Also known as the age of reason, the Enlightenment period helped promote classical liberalism and its beliefs turned into liberal ideologies that are now seen in the 19th century. This age was promoted by the ideas of the Renaissance and Reformation, but it had newer and more improved ideas. The Enlightenment promoted ideas such as rights, the power of human reason, democratic values, economic freedom and the worth of individuals. This time period demonstrated multiple of the principles of individualism such as rights and freedoms, economic freedom and self interest. This period put together many of the ideas that had been brought forth in previous events.

Industrial Revolution

1700 - 1800

Known as the coming together of new ideas and new conditions, the Industrial Revolution created such an impact that it is considered the most far reaching transformation. The Industrial Revolution consisted of farming in rural areas shifting into factory work in urban areas - agricultural and mercantile to modern industrial. But, this new system created large class discrepancies - extremely wealthy and extremely poor. Another big change occured during the revolution, that was enclosure. Public lands that could be farmed by many became private - this was the starting point for private property.

American Revolution


The American Revolution seemed to be a risky and evolving experiment. John Locke's ideas, and the ideas of other early liberal thinkers inspired the American Revolution. American colonists declared independence from Britian and the British crown to create a republican government. The authority in government invested in the citizens of the country, more so than the monarch. Locke believed that the government should be held responsible for citizen activity and since during the revolution the government invested in the citizens there is somewhat a demonstration of collective responsibility that took effect.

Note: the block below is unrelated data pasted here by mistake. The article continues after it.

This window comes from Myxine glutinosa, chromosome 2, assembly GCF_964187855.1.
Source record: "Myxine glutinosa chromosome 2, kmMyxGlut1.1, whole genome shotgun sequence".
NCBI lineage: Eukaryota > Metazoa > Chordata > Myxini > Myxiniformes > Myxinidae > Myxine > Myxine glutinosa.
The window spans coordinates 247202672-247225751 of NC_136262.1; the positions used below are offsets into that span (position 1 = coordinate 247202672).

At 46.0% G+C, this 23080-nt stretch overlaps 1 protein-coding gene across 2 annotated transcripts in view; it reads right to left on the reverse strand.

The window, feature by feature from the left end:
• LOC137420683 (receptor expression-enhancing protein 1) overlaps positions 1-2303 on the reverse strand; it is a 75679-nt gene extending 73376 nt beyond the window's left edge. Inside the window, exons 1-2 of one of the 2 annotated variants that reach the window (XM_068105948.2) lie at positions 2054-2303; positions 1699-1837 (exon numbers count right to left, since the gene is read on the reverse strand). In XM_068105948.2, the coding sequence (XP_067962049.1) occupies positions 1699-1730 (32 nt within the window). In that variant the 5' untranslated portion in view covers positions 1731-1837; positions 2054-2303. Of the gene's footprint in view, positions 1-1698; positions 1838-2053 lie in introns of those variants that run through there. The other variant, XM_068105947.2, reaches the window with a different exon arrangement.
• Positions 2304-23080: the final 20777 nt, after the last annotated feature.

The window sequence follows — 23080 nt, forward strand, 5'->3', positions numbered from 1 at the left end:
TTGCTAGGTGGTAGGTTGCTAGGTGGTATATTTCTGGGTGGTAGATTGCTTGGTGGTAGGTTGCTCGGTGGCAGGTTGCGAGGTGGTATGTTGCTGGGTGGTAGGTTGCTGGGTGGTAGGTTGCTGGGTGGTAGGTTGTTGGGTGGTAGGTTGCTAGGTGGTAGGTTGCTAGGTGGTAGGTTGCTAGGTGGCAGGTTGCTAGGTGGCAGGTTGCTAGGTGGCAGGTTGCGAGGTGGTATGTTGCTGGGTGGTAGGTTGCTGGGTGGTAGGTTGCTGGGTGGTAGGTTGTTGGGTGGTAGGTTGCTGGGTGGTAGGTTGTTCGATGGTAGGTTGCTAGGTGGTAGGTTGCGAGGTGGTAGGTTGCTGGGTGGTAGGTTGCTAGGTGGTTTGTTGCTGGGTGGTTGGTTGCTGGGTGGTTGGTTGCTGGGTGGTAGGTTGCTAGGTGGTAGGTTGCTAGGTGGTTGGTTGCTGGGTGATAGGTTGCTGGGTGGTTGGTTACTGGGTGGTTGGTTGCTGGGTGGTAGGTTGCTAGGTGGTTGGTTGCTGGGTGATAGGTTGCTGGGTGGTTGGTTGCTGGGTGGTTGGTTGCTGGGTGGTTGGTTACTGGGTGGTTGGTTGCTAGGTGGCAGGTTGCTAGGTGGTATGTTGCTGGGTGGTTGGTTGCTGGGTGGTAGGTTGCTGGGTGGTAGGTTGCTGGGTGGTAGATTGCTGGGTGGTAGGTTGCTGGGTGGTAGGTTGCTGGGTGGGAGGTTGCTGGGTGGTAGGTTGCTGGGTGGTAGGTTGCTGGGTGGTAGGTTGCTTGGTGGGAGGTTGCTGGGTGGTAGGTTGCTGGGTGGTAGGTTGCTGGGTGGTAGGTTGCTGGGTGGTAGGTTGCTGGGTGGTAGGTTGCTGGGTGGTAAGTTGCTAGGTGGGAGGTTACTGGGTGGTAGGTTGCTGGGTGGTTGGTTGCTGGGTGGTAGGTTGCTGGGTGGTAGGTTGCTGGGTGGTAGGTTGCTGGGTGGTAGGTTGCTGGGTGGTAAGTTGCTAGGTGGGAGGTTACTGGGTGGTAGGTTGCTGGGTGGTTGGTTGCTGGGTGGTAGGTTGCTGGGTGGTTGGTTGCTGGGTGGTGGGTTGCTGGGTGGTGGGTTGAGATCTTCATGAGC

French Revolution


This is when the concepts of liberalism started to form into an ideology. Representatives of the common people started to go against the King of France as they sensed a lack of commitment to reform by him. The leaders of the revolution believed in liberal ideals, and the principles of liberalism, so in turn the leaders and ordinary people developed a mob mentality, which then turned into a reign of terror. Many people lost property's while others lost their lives. But not all was bad because documents were made for foundational individual freedoms, this document was the Declaration of the Rights of Man and of the Citizen. This revolution put individual rights and freedoms into a document, and shows how principles of liberalism came to influence French society.

Changes to Class System


The revolutions impacted the class systems that emerged in the 19th century. The "nouveau riche" or "the newly wealthy" emerged as factory owners, bankers, retailers, engineers and other professions came about. All of these newly found professions had great wealth that challenged the aristocrat class for power. But, with the rich came the poor. Labourers struggled as they had substancially poor working and living conditions as well as insufficient pay wages, making it hard to get by. The class changes showed that economic freedom and self interest benefits many, but it can also put many in dismay.